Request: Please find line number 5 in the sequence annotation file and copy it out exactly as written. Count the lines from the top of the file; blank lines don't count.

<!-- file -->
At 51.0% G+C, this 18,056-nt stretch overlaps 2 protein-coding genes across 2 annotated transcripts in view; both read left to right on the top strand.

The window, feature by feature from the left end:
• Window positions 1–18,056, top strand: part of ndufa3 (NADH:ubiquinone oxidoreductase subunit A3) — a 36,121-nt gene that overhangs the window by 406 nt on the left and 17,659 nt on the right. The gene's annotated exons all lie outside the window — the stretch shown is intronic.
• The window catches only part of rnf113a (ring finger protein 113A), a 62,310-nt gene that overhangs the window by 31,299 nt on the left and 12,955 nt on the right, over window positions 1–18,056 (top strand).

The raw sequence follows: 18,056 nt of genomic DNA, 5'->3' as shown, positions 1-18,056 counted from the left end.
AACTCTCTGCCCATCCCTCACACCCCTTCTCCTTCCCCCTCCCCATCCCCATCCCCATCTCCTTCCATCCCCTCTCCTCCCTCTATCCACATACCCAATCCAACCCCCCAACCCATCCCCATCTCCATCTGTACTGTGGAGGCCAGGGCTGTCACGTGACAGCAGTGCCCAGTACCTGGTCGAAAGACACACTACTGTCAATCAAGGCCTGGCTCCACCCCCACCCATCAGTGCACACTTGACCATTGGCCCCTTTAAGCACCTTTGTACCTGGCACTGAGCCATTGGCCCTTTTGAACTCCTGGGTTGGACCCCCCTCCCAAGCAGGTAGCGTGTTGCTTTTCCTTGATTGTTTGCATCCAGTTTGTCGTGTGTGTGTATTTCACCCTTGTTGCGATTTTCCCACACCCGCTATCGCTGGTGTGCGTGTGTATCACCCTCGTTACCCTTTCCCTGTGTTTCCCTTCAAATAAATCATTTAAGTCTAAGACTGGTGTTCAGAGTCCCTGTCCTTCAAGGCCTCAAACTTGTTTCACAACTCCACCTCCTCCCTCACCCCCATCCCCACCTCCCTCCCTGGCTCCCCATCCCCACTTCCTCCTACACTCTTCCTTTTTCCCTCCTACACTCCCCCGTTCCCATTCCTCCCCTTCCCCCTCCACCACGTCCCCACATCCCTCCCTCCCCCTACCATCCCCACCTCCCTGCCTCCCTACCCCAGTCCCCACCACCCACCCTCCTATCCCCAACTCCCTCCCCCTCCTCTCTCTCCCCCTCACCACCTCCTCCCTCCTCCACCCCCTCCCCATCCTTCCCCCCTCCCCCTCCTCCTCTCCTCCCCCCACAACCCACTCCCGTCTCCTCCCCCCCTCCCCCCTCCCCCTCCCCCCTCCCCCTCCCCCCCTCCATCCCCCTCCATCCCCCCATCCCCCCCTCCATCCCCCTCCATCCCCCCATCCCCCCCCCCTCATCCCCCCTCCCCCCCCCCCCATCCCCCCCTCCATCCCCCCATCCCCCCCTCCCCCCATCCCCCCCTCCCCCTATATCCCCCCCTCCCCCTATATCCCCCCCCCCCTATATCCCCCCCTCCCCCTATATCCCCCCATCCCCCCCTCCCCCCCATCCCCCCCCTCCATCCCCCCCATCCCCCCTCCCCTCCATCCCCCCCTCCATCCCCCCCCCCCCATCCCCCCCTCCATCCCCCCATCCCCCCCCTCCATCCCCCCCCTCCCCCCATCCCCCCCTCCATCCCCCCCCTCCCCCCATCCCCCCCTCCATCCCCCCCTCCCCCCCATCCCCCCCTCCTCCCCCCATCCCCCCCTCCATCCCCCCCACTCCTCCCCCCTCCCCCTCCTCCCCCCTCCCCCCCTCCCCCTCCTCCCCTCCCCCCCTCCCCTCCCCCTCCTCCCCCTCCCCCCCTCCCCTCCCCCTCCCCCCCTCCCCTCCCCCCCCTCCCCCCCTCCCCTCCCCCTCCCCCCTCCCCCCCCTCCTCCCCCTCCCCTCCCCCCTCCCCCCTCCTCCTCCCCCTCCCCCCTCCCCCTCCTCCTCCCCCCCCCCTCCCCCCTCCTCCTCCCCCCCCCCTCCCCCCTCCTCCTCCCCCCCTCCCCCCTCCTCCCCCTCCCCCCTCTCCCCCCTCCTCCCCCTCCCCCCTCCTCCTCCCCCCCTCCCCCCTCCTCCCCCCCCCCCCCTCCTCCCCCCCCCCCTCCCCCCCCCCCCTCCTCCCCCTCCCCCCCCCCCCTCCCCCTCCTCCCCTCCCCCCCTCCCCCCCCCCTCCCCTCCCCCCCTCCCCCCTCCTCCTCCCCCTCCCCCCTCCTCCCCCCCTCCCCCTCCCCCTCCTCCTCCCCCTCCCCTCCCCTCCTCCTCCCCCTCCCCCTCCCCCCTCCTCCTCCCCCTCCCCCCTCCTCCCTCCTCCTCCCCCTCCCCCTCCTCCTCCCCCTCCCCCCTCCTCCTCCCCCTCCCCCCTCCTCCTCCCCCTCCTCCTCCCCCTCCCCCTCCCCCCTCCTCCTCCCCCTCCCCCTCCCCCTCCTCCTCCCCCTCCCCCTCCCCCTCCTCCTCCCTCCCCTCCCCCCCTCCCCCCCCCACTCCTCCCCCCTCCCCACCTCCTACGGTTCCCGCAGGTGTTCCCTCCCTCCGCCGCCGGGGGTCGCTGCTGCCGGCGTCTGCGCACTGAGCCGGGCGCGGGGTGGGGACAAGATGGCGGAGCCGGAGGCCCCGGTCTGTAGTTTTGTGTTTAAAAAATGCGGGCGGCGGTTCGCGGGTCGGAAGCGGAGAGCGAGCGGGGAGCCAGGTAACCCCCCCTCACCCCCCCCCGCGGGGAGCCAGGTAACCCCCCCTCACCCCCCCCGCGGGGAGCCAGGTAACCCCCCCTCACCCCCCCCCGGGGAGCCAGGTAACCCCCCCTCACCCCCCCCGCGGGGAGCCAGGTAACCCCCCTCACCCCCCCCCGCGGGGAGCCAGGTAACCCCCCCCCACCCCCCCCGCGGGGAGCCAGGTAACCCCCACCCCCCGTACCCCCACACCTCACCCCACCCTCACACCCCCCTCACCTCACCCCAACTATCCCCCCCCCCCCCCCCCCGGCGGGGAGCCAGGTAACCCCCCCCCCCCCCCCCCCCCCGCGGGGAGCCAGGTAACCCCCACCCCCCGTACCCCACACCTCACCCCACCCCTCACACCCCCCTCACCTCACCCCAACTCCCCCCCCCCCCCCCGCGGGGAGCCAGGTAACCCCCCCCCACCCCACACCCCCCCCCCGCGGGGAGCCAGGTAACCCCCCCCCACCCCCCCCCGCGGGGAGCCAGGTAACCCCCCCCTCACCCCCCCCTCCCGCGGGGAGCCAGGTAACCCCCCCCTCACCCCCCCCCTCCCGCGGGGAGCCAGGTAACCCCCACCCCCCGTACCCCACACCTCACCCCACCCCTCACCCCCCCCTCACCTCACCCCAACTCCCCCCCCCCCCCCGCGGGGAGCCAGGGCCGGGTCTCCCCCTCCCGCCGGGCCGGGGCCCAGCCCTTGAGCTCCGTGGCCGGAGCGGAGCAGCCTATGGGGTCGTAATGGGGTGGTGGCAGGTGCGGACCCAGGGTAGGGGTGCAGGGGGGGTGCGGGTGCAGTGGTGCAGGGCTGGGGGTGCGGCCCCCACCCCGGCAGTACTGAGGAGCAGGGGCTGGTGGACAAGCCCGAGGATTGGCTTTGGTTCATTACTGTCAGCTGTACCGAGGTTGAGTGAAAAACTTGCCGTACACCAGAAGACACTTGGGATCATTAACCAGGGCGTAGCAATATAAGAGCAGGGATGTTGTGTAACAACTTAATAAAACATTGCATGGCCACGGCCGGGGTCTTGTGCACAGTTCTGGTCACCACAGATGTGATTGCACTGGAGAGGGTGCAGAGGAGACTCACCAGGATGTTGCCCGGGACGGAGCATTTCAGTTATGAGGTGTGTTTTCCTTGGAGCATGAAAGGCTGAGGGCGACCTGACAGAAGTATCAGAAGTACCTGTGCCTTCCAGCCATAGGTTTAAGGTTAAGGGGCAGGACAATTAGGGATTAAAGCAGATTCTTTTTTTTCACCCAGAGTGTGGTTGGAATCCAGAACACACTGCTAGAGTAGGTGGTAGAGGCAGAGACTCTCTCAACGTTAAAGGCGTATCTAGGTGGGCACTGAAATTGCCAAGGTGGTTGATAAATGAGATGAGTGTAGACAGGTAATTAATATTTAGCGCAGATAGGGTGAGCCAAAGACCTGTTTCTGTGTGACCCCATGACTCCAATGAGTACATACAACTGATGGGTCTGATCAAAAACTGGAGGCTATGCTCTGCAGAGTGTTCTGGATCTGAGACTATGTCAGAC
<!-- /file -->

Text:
The raw sequence follows: 18,056 nt of genomic DNA, 5'->3' as shown, positions 1-18,056 counted from the left end.